Returning to Monkton Combe – on dropping out
I had envisaged another life, if only for a month, more closely aligned with what I desired than I had in the years I had lived in Sydney since leaving high school.
How do you begin to tell the ones you love that you have decided to change the direction of your life? I tried to write an essay for Honi Soit and decided to drop out, or rather, to drop out of one of two degrees and completely refocus the other. Right now, I’m enrolled in Arts / Law, I will be recommencing my studies in semester two studying Arts alone, in pursuit of becoming an English teacher.
The faster an object moves, the greater the force required to divert it. We grapple with this law each time we tell ourselves: “I can’t stop doing x, I’ve already gotten so far.” We can only change course if we can break free of this momentum lock and the process by which mine was broken took a month, I did not notice it was happening. Everyone who has made a radical change of plans has a story to go with it and while theirs may be much more interesting than mine, the experience was nonetheless strikingly profound.
This is how I broke the lock: I spent this February traveling. I was exhausted and needed to extricate myself before returning to university and work. I hoped to spend my long hours in transit writing an essay for Honi. What you’re reading now is more or less that essay, though far morphed from what I had intended. The thesis was about memory – the way that I believed revisiting the geographic settings of childhood memories can form a gateway to experiencing childlike thought. I wanted to argue that these gateways were paths to the subconscious because the unicameral mind of a toddler has thoughts without the cluttering of verbalised, rationalised thoughts that we encounter once older.
The evidence I was using was my relationship with the English city of Bath. I lived there as a toddler for near three years from 2000 and made return trips in 2005, 2006, 2008 and 2017. My parents are English teachers. When we lived in Bath, they were on a teaching exchange at a school called Monkton Combe, in a village of the same name, on the city’s edge. I wasn’t visiting Bath on this February trip but it was weighing heavily on my mind. It was the perfect case study for my thesis; the city has a mythology in my mind, composed of colourful pigs, a flying fox, and a red and blue sword of plastic. The further back I dive into my memories of the city, spread across four return journeys, the more mesmeric and the less articulate these memories become. The nostalgic glimmer we give our oldest, fading memories has been rendered incredibly bright for Bath, as these memories are made more distinct by the thousands of miles I must traverse to unlock them.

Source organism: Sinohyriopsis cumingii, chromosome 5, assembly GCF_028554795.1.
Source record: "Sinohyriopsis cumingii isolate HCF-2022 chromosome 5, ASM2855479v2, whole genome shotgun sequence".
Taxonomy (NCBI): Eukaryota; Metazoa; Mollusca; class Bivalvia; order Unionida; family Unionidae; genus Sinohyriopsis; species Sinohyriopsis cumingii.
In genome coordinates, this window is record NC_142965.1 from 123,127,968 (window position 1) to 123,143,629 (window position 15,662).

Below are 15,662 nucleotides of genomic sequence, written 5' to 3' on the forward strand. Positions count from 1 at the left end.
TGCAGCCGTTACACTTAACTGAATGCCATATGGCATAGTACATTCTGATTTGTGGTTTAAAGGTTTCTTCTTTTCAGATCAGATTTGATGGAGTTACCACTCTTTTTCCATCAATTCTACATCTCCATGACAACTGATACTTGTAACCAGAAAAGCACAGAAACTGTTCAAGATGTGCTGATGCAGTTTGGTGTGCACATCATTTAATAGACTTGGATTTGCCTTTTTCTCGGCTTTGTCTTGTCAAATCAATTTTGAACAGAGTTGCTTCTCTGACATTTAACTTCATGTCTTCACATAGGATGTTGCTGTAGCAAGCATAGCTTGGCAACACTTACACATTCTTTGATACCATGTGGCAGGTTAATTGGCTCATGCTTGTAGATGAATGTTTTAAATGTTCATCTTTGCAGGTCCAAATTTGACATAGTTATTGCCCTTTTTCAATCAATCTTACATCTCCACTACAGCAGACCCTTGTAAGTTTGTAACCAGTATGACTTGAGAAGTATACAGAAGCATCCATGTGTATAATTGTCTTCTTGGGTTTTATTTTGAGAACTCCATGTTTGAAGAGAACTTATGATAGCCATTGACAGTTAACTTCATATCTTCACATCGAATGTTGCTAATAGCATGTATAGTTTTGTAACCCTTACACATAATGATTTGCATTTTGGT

As my February holiday progressed, I ran into trouble with figuring out the conclusion. I was spending weeks thinking about, and reliving memories from, my childhood, but I believed that because I wasn’t actually visiting Bath, I wouldn’t be able to prove my thesis correct. I couldn’t quite make sense of the memories, rationalise them. I wanted so badly to be in the physical space of that city and to have the wonders I felt there as a kid come jumping back out of the recesses of my memory how they had with each return visit. What I was failing to remember was that with each return visit, like a teenager first learning how addictions form with caffeine, that the effect would be lesser with every coffee, or every visit. Bath continued to hold its magic only because I wasn’t visiting. It was the moment that I realised this that I broke my moment lock and realised that I did not want to be a lawyer.
In a stupor on the Dutch coast I became fascinated by the realisation that once upon a time I was a boy in a village. I repeated to myself and to others, “I was a boy in a village… I was a boy in a village.” This simple fact that I had known my entire life seemed startling new, not because I had visited that village once again but because, by removing myself from Sydney and the hallmarks of my day-to-day life, I had envisaged another life, if only for a month, more closely aligned with what I desired than I had in the years I had lived in Sydney since leaving high school. I had, by trying to rationalise my childhood memories in an essay, attempted to do to those memories exactly what would have happened if I had visited the city – sterilise them and strip them of their majesty.
The longings of my subconscious thought, which I believed would be unlocked by the physical places of my memories, were revealed instead in my inability to verbalise my longing for Monkton Combe. Removed from Sydney, I understood the unhappiness of my life there; out of reach of Bath, I realised that what I longed for so deeply was not a physical place, but a life lived – A life of calm, of teaching and learning, of travel and a comfortable home. I longed to be a boy in a village. I felt, for once, an incredible certainty, which I continue to feel as I write, that I was returning to Monkton Combe.
I imagine that I will return to the physical Monkton in the future. When I do, I’m sure it won’t be the place of my memory, and yet I will be certain the idea of Monkton Combe, the life it represents, will remain worth chasing. By meditating on my childhood, isolated by travel, I could answer so clearly the question of what I want to be when I grow up: a teacher.
I was a boy in a village,
I lived in a school.
I left the village to be a lawyer,
But I returned to be a teacher.